Yesterday I was feeling frustrated with quite a few things. It seems sometimes there is just too much going on inside of my head. Having slept and gotten up in a crabby mood today, I've had a bit more of a chance to look at what's really bothering me. I don't like waking up crabby because I tend to snap at whoever's around, and it's my son in the morning. Granted, today he was moving slow and in his own world, but hey, not a big deal.

No, I read a note from my bank which says that they are going to convert my savings account to a non-interest checking account because I went over transaction limits or something in the past year. Not sure what it's about so I have investigate.

Moreover, there's some days when it feels too hard. Too hard having a child, a special needs child at that. Too hard to be creative in the slightest; I feel like the burst I had the other day was a strike of random chance. Too hard to get through the day without screaming. Laundry, dishes, vacuuming, cleaning: it's a never-ending cycle, and I do it by myself.

I think I hit the crux. I'm mad that I'm doing everything by myself. And I do it because I've spoken to him in the past and nothing ever changes, and I accept my lot. And then at some point it just becomes too much again, and I start to erupt inside. Why must I always do it by myself?

Marriage is hard. Living with someone is hard. I sort of want to laugh at people I know who get engaged. They're so excited to get that ring on their finger, oh it's going to be a happily ever after, I get to be with this person forever. I shake my head and mutter to myself, "Just give it a year or two. Trust me. Then you'll see what it's really like."

Okay, so I'm ridiculously cynical sometimes. I had a conversation like this a few weeks ago with some friends, at which time I made a case for reality vs. romance. I won't go into the details, but basically there's an illusion we have (and I do think this is geared more towards women): that we will find someone out there who will shower us with love and romance for the rest of our lives. It's a great idea. But you have to take reality into consideration.

Who really wants to think about picking up someone's dirty socks forever? Or getting pissed off because the dirty dishes were left on the counter for two days? Or cleaning the catbox/birdcage/whatever because if you don't do it, it won't get done? Or trying to be creative with food while staying on a budget?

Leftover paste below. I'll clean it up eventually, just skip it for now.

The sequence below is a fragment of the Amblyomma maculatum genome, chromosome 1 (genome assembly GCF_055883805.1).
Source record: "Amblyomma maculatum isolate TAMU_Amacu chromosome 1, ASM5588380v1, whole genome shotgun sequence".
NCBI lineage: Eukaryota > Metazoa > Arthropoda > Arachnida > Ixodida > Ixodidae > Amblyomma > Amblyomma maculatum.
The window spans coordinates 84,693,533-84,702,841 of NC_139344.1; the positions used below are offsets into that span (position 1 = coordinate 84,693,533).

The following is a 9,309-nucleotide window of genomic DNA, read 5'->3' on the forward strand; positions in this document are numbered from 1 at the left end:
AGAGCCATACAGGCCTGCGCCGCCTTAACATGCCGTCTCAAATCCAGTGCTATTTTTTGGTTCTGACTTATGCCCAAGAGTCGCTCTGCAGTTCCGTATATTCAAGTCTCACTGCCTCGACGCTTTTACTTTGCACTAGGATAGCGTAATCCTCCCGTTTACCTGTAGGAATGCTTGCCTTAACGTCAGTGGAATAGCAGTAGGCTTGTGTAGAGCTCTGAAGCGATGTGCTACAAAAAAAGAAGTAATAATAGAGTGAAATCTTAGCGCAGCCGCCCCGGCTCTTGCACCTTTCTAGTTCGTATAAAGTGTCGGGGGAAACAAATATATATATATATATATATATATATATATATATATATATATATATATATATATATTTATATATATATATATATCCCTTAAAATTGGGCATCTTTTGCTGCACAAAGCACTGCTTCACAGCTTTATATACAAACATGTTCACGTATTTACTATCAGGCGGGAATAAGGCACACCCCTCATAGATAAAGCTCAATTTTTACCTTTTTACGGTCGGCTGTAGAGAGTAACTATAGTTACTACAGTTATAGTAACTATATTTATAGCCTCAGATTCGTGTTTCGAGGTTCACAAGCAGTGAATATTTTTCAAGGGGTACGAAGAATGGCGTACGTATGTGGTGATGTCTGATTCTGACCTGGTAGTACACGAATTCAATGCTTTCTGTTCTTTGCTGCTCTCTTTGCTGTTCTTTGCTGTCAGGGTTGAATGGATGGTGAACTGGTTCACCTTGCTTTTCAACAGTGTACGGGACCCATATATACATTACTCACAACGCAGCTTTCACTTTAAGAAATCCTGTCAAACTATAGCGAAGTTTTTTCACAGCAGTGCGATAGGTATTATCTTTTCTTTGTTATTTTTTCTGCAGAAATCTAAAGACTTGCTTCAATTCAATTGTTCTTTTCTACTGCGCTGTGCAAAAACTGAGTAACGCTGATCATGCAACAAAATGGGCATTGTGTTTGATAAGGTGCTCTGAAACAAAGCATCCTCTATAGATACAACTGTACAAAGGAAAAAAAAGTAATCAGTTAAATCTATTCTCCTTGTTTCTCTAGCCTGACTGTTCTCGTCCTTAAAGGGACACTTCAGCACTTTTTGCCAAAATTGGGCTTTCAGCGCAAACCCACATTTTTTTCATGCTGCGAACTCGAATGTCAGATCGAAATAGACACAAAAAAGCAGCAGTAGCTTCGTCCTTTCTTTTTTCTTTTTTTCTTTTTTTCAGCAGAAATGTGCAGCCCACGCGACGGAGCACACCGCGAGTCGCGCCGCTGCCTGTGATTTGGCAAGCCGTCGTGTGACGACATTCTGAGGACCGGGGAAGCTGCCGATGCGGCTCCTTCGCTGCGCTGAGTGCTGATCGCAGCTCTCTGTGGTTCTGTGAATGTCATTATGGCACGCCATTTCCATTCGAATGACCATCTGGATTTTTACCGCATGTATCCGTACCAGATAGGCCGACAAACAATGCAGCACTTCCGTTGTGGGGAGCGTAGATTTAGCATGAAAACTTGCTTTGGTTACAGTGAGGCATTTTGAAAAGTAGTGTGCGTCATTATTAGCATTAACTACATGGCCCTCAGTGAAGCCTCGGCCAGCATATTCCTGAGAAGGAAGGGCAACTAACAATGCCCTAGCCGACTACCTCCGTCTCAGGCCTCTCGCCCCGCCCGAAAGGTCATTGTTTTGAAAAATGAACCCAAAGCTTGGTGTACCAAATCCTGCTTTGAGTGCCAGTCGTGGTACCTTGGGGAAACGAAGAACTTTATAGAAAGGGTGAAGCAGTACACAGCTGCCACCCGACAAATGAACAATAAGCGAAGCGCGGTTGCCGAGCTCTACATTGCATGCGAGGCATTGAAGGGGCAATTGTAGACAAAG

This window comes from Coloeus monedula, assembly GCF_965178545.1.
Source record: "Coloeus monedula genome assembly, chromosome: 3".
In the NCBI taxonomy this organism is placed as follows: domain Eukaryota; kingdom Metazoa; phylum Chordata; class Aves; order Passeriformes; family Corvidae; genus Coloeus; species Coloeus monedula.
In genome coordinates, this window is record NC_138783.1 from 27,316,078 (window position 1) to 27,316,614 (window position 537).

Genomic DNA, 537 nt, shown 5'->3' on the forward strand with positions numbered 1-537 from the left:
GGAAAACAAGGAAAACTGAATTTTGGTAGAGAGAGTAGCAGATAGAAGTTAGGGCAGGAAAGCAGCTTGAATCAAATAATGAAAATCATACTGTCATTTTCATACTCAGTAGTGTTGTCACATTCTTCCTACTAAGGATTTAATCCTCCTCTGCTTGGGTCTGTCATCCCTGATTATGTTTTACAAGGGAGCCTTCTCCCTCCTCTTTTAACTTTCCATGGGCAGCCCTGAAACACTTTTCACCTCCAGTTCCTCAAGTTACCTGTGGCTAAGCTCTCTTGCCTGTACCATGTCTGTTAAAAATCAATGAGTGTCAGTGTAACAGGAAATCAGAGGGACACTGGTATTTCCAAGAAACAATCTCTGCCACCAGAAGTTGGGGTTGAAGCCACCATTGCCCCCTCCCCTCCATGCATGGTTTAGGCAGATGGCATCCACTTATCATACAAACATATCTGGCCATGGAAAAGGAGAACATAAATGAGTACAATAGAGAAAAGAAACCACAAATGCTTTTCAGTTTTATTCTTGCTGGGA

I like romance books. I do. I think they offer a great escape. But I have yet to come across one that deals with the aftermath of romance. It's all swooning sighs, hard-muscled bodies and heaving breasts, lots of sex, stupid decisions by characters that actually can be pretty realistic, candlelight, and satin sheets. Or a wooden bed on a pirate ship. Whatever.

That's great. There's a lot to be said for courtship. In the books. Would a book that explored the effects of romance be as successful? Who knows? I hate to say it, but I think romance is just a farce. It's part of the process that is supposed to lead to copulation and reproduction. And I can hear the catcalls and boos from the peanut gallery; yes, I can.

I suppose it's easier in the books. There's a limited time in order to accept the conflict and find the resolution, and usually it does happen. Occasionally, I have come across a book where the conflict isn't resolved, where there is no happy ending. I find a sort of refreshing air to those. Life is like that. There isn't always a happy ending for the featured couple or individual or what have you. We all like the idea that things will work out in the end, that no matter what troubles come our way we can find a happy resolution. It's one of the ideas I keep promoting to myself and those around me: keep a positive outlook and things can work out that way.

I'm just a pot of conflicting viewpoints, aren't I? I resent romance, yet I crave it. I don't necessarily believe in a happily ever after, but I secretly wish for it. I want to get past the negative things and find the positive aspect in any situation, and actually I do pretty well with that. But I am allowed to have my slip and slide moments.

I guess I'm tired of doing all the housework and getting none of the romance back. But you gotta give to receive. I know that, too. Maybe if I can get my head on straight I can get more of this

To get back to this

To avoid ending up like this